Simply put, if you want to lose weight, then you must burn more calories than you eat. How’s that look numerically? Well, the Mayo Clinic recommends the following…
“Over the long term, it’s best to aim for losing 1 to 2 pounds (0.5 to 1 kilogram) a week. Generally to lose 1 to 2 pounds a week, you need to burn 500 to 1,000 calories more than you consume each day, through a lower calorie diet and regular physical activity.”
What do 500 calories of swimming vs running look like? For a person who weighs 160 lbs, it will take 61 minutes of swimming, 45 minutes of jogging, or 18 minutes of interval running sprints. Click here to view the “Approximated Number of Minutes To Burn 500 Calories”.
So which is better for weight loss when you compare swimming vs running?
Although we can argue the answer, my recommendation is running. Not only does it take less time overall, but the ease of entry is much better. No trip to the gym necessary like weightlifting and no pool required like swimming. Here’s all you need to do: wake up, lace up your running shoes, and run. Not bad, right? So go run and lose weight.
Swimming vs. Running – Which is the Best Way to Build Endurance?
Before we look at swimming vs running for building endurance, let’s define it. When I say “endurance,” I’m referring to “the ability to sustain an activity over a period of time”. Being physically active is one thing, but withstanding resistance over time is another. That’s why it’s essential to build endurance.
Generally speaking, the longer you can remain active, the more benefits you’ll receive. Endurance is the catalyst to all your health and fitness goals.
So, you now know the importance of endurance. But that still leaves us with a pressing question. Which is best for building endurance: swimming or running?
Well, although swimming and running both build endurance, it will likely happen faster from running. Here’s why:
Swimming technique takes time to master. Yes, efficiency eventually comes, but until then, you waste a lot of energy. For beginners, this can typically turn a desired aerobic intensity swim (endurance-building) to an anaerobic one (strength-building). That’s why if you are looking for the shortest path to build endurance, then running will be your best choice.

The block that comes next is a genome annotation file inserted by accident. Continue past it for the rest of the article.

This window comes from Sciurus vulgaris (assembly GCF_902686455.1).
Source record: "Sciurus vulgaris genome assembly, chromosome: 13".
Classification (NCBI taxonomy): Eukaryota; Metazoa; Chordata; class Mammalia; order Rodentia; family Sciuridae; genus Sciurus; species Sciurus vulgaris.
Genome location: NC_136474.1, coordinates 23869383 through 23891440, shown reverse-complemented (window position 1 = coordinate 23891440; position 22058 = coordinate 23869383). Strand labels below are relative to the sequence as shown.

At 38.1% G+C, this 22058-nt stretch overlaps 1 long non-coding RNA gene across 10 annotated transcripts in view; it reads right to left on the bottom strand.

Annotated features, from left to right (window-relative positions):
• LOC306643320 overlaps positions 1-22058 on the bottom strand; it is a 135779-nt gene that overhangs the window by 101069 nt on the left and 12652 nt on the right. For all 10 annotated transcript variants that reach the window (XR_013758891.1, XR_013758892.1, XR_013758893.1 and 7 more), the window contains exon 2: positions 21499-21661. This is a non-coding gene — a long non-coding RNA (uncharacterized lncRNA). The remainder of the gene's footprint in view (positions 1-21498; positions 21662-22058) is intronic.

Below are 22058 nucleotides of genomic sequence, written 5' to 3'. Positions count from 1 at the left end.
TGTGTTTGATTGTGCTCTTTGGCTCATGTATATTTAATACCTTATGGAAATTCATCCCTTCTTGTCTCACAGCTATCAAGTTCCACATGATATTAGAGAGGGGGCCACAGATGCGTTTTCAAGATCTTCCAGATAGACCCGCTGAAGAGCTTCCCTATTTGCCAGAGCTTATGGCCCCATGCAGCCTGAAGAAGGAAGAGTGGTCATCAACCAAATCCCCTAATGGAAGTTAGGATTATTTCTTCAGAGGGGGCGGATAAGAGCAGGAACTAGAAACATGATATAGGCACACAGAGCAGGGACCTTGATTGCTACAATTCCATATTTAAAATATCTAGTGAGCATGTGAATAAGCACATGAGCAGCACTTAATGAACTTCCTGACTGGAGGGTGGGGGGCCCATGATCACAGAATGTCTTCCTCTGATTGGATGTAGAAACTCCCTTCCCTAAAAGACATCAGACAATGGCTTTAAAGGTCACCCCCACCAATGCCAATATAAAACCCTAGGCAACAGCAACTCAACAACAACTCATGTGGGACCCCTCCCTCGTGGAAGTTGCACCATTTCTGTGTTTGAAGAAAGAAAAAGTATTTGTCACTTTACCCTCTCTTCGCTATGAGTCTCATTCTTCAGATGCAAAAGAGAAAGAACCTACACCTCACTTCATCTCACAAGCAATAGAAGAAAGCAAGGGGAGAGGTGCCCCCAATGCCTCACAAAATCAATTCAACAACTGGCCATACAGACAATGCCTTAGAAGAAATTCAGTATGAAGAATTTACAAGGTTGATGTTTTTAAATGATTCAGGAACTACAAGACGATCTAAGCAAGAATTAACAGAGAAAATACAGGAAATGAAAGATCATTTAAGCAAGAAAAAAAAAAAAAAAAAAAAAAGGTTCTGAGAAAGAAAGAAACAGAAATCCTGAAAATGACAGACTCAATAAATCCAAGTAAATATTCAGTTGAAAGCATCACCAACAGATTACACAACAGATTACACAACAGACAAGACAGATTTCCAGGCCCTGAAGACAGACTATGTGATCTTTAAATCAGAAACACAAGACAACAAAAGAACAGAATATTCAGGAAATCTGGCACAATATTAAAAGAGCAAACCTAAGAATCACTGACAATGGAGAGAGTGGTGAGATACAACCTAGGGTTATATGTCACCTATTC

Although, over time, you’ll master different strokes. It’s here where you develop the discipline to hold an aerobic capacity. And since you use your entire body to swim, this could become a better avenue for increasing stamina. But it will depend on the person.
Here are my recommendations for choosing between swimming vs running to build endurance…
If you prefer running over swimming…great! Run and jog. Staying at an easy to moderate intensity will be most effective. Whether through short or long runs, you’ll be on a path to increased stamina from day one.
On the other hand, if you prefer swimming but wish to build endurance today, you can approach it differently. Instead, run while you practice your swimming technique on the side. As swimming begins to “click,” start supplementing running workouts for swimming workouts. Eventually, you’ll reach enough swims per week to make the switch without a decline in endurance.
As you can see, both running and swimming build endurance. However, if you are looking for a shorter path, choose running. Because once you build endurance, every exercise will come easier…swimming included!
Swimming vs. Running: Whose Heart Reigns Supreme?
Since the beginning of time, across most cultures, the heart is giving the highest importance of all organs. Like in heavy machinery, the heart is the pump, without it, our machine we call the human body cannot operate. That’s why it’s crucial to improve cardiovascular health in any way possible.